Godzilla 2000

The Devil Says

See it

(If you're not too busy)

A super-sized, atomic dinosaur smashing building and squashing anyone dumb enough to still hang out in Tokyo—gotta love that. And spraying his super-heated atomic breath, ah, that just brings back memories. I wonder if it has a sulfur smell. I’ve been a Godzilla fan from way back. The irony of the English spelling tickled me. Plus, well, I just can’t get enough of that fire breath. Reminds me of home.

In this outing, the big guy’s 24th and just one year after the flameless, big budget American version, a sentient alien spaceship wants Godzilla’s special regenerating cells. Oh, and it wants to take over the world. With those cells, it can morph into a giant, hunched over lizard-thing, because…well, I can’t think of a single reason. I have vast powers, and never once did I think, “Hey, I’ll make myself into a scaly creature with posture problems.” Opposing the shape-challenged extraterrestrial is some Japanese official from a crisis control office, who is unaware that most humans move, breath, and have facial expressions. Since neither he, nor his missiles have any effect, I’d forget about him, except he keeps popping up on screen. The other humans are a dim-witted scientist, his precocious daughter, and a reporter chick that has no sense of self preservation, or any other sense I could find. The scientist is the hero, which is unfortunate as he’s an idiot on a grand scale. He’s formed The Godzilla Prediction Network, with his daughter as the only other member. They lobby for the protection of Godzilla, because his mass slaughters are so cute. The reporter, who would be attractive if every word she said wasn’t so impressively inane, is striving to get a picture of Godzilla. Godzilla pops up all the time and ravages the country side. Doesn’t pretty much everyone have a picture of him?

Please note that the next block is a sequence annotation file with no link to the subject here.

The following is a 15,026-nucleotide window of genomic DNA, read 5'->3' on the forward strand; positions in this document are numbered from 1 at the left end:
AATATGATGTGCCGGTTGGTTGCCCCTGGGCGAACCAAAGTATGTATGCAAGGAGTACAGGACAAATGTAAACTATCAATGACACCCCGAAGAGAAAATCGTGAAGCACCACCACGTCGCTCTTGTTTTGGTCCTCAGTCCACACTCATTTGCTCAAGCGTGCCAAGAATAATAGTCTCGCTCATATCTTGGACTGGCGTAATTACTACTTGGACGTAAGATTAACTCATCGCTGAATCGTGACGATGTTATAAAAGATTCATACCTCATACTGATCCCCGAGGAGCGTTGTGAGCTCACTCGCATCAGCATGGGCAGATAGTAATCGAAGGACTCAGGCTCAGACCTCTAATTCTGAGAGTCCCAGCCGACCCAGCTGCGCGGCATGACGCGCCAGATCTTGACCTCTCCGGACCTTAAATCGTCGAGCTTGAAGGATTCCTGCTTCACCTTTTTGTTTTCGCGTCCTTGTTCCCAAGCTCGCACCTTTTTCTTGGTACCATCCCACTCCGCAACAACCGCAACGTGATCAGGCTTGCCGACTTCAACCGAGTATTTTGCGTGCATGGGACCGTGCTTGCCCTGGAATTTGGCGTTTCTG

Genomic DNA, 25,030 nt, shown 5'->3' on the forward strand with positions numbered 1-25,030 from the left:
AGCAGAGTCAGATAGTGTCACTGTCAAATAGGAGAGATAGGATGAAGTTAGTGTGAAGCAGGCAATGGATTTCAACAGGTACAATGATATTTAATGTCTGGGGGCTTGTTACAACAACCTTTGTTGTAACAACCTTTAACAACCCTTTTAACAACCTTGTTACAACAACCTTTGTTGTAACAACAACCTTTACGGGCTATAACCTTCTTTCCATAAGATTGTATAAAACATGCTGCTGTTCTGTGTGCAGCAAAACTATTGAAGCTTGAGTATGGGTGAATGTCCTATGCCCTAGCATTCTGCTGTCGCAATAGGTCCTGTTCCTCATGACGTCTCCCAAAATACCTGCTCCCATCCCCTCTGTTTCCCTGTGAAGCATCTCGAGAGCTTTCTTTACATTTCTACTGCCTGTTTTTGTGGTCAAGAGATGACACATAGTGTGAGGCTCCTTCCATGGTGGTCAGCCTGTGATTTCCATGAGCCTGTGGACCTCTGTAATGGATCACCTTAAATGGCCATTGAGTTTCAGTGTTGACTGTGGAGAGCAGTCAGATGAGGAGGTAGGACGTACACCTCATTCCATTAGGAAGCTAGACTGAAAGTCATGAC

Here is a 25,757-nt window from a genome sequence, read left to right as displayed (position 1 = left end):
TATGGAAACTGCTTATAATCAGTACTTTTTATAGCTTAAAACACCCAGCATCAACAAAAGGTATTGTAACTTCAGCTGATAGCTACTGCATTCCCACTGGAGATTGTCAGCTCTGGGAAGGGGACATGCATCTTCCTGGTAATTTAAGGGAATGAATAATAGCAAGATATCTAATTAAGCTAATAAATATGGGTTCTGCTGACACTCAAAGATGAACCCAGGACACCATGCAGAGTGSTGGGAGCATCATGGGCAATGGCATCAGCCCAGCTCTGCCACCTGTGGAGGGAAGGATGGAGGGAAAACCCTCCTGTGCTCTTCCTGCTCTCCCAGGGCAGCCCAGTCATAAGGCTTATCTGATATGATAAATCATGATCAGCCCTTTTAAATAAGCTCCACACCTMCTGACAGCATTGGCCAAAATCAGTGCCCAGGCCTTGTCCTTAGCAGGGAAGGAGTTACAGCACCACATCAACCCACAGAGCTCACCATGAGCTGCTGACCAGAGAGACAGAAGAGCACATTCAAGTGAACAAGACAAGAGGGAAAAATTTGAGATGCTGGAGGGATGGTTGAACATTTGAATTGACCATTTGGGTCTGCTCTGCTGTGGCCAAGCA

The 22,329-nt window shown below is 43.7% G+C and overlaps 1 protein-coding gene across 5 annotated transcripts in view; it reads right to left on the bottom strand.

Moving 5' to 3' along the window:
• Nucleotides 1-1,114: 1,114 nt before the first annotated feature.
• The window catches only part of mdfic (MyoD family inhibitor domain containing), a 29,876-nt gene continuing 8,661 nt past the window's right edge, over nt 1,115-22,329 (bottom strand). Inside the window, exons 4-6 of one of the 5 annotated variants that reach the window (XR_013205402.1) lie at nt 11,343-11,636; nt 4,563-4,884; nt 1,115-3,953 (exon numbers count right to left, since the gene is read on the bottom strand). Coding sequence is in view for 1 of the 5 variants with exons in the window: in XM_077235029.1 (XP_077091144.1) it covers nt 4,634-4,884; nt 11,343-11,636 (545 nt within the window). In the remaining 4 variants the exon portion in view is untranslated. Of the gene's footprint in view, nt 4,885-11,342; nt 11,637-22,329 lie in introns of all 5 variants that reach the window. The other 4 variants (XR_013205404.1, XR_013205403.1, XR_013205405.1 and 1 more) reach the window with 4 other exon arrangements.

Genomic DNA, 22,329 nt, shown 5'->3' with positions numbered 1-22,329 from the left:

OK, so the humans suck, but who watches a Godzilla flick for the people. It’s the monsters that count, and their destruction, and Godzilla 2000 delivers on burning cities. It has some of the best city crunching and monster combat in any daikaiju film. But that isn’t want makes it stand out. Yes, it is the monster on monster action, and I’m not talking about violence. Someone at Toho studios has a sense of humor, and while there is nothing, absolutely, positively, and completely nothing, sexually exciting in the film, the sexual symbolism is a riot. The diaphragm-shaped spaceship starts things off by settling on the tip of a phallic tower, which then blows its top. The saucer then transforms into a monster, which gets as close as it can to Godzilla and spreads its “jaws” to reveal its flower. Yes, it has a big flower inside, and that flower has a plentiful, moist hole. Godzilla, who has been doing as much spewing as he can manage, thrusts himself, head first, into the dark gaping slit, getting in just as far as he can, while the pedals of the flower suck on him, before he shoots, deep inside. Afterwards, we’ve got ourselves one satisfied creature. You just don’t spend a couple of million bucks on a monster/flower climax scene without knowing what you’re doing.

So, finally, not only can you see Godzilla bite, claw, and smash, but also get some.

Sins (What does this mean?)

Pride Nothing.
Sloth Nothing.
Avarice Nothing.
Gluttony Nothing.
Aesthetics Only if you can find the beauty of a big rubber suit.
Surrogate Cruelty Buildings smashed, people trampled, in a G-rated way.
Thought Nothing.
Humor It's a Godzilla movie—not to be taken seriously.
Lust Symbolically anyway.  Hot lizard on flower action.


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Film Info

Directed by: Takao Okawara

Starring: Takehiro Murata, Hiroshi Abe, Mitsuo Katagiri
Naomi Nishida, Mayu Suzuki

Runtime: 99 min